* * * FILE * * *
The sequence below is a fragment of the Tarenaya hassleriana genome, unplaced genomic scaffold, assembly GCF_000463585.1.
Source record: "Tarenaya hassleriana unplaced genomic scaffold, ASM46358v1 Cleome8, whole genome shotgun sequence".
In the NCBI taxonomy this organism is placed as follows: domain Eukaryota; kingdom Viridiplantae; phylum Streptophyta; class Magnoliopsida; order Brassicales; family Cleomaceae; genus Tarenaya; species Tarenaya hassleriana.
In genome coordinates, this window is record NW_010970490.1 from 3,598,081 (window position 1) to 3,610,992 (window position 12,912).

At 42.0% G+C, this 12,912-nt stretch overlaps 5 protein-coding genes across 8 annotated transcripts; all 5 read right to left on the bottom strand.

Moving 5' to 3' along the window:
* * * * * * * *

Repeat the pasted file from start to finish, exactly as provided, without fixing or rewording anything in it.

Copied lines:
The sequence below is a fragment of the Tarenaya hassleriana genome, unplaced genomic scaffold, assembly GCF_000463585.1.
Source record: "Tarenaya hassleriana unplaced genomic scaffold, ASM46358v1 Cleome8, whole genome shotgun sequence".
In the NCBI taxonomy this organism is placed as follows: domain Eukaryota; kingdom Viridiplantae; phylum Streptophyta; class Magnoliopsida; order Brassicales; family Cleomaceae; genus Tarenaya; species Tarenaya hassleriana.
In genome coordinates, this window is record NW_010970490.1 from 3,598,081 (window position 1) to 3,610,992 (window position 12,912).

At 42.0% G+C, this 12,912-nt stretch overlaps 5 protein-coding genes across 8 annotated transcripts; all 5 read right to left on the bottom strand.

Moving 5' to 3' along the window: